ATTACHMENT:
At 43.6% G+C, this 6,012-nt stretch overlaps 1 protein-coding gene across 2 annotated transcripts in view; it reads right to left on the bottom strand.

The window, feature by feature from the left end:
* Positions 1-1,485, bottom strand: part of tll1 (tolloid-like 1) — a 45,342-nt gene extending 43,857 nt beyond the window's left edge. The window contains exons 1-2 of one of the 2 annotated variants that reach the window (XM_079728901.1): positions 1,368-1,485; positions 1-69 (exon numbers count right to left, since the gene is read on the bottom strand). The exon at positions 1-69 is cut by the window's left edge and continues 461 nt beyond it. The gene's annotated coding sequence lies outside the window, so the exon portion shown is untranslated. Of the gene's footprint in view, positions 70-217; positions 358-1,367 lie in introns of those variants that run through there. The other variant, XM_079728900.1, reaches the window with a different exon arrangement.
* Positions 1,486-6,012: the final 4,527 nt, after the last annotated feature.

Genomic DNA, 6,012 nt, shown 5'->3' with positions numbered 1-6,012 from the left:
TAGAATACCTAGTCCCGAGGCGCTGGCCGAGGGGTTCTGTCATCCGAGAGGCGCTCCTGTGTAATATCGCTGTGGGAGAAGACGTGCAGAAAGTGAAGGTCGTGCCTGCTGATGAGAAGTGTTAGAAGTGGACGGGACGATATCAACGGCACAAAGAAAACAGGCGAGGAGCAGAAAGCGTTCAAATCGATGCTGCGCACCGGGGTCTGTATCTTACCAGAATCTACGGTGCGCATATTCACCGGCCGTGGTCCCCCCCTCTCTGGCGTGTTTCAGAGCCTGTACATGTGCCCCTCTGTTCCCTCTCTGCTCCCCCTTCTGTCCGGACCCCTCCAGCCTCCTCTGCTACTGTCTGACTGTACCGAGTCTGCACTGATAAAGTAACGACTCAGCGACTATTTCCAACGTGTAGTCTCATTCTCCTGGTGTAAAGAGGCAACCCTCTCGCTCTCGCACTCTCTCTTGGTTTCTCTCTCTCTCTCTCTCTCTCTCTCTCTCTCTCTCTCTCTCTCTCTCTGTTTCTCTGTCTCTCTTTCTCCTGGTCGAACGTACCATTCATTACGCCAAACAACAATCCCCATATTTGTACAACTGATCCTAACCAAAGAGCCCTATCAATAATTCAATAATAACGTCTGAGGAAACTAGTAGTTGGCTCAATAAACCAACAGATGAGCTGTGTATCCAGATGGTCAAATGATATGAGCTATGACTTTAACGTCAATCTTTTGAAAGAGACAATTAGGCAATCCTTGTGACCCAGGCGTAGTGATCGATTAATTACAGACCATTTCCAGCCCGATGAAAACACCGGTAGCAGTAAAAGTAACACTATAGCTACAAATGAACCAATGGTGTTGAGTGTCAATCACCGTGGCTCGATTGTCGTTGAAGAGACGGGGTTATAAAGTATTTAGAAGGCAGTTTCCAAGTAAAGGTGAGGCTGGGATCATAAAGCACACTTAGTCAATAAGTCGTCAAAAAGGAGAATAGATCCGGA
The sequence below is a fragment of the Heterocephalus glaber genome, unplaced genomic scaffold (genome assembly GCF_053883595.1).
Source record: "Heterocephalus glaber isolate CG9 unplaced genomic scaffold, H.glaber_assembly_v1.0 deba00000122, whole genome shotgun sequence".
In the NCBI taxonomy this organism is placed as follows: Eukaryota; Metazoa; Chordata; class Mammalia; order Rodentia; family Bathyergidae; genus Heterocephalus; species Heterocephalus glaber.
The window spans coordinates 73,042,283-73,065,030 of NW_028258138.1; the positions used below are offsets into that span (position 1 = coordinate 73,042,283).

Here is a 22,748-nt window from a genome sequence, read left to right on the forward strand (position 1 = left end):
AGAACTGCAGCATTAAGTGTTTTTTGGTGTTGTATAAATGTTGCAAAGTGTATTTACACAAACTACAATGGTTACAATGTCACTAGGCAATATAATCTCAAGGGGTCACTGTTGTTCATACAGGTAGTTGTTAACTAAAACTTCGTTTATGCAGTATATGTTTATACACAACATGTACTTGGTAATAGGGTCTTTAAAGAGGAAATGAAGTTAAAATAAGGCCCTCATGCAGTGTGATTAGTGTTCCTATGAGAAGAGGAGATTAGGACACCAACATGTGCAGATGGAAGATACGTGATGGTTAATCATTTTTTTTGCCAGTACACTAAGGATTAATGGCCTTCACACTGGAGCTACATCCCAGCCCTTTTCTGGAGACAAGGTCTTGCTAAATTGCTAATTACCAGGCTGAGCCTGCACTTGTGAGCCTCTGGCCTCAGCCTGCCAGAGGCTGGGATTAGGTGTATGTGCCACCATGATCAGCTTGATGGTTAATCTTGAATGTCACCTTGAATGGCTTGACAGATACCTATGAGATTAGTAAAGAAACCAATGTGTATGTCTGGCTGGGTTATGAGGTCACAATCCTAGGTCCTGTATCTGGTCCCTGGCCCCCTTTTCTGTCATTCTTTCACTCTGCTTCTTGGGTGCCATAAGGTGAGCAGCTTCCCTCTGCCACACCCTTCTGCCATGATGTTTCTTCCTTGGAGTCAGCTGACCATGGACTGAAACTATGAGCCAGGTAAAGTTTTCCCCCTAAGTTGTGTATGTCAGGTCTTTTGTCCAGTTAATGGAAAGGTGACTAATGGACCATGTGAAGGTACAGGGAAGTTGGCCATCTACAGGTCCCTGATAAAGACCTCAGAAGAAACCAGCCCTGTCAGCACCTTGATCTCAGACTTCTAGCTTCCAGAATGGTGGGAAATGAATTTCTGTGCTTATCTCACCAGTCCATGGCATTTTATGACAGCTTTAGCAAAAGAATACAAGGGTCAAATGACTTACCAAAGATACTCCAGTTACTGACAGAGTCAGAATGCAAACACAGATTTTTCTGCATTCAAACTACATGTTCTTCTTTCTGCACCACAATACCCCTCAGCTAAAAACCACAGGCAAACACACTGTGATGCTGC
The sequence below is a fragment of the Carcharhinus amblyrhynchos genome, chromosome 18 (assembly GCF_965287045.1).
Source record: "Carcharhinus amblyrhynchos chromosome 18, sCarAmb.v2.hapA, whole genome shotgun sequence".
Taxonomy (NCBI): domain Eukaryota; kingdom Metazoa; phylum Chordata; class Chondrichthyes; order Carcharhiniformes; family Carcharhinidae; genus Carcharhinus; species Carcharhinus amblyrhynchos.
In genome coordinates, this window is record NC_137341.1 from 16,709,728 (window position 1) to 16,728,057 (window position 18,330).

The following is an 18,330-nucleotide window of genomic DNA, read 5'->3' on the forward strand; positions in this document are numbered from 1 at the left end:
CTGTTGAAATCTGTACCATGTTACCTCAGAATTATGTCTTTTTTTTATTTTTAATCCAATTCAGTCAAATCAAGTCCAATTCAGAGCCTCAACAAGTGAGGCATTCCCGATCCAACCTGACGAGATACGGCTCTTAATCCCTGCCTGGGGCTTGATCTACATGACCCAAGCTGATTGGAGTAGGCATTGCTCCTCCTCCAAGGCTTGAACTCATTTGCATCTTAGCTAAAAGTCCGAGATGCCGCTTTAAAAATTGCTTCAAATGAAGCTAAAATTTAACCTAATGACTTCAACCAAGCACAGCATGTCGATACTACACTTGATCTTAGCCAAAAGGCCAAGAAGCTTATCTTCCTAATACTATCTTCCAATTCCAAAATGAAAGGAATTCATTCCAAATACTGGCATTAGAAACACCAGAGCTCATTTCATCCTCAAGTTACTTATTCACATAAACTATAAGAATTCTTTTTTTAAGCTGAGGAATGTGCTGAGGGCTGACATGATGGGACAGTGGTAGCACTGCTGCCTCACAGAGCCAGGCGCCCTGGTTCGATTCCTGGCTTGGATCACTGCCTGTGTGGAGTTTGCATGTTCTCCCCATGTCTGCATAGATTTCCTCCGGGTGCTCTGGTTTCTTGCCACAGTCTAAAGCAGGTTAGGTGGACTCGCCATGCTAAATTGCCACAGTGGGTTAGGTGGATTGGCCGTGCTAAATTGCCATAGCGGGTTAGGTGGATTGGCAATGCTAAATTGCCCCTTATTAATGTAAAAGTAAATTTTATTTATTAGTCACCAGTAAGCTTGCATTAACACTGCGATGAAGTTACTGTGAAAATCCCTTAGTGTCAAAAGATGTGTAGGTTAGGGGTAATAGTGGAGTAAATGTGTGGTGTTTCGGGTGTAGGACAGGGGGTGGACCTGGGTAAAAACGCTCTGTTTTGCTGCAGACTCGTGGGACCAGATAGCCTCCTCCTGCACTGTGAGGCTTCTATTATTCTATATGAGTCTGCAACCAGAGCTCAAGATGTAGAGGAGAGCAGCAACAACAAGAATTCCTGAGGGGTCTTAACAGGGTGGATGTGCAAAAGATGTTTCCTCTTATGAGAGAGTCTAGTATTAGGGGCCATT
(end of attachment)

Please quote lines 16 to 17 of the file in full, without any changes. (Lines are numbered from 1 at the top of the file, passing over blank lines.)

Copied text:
In genome coordinates, this window is record NC_137341.1 from 16,709,728 (window position 1) to 16,728,057 (window position 18,330).

The following is an 18,330-nucleotide window of genomic DNA, read 5'->3' on the forward strand; positions in this document are numbered from 1 at the left end: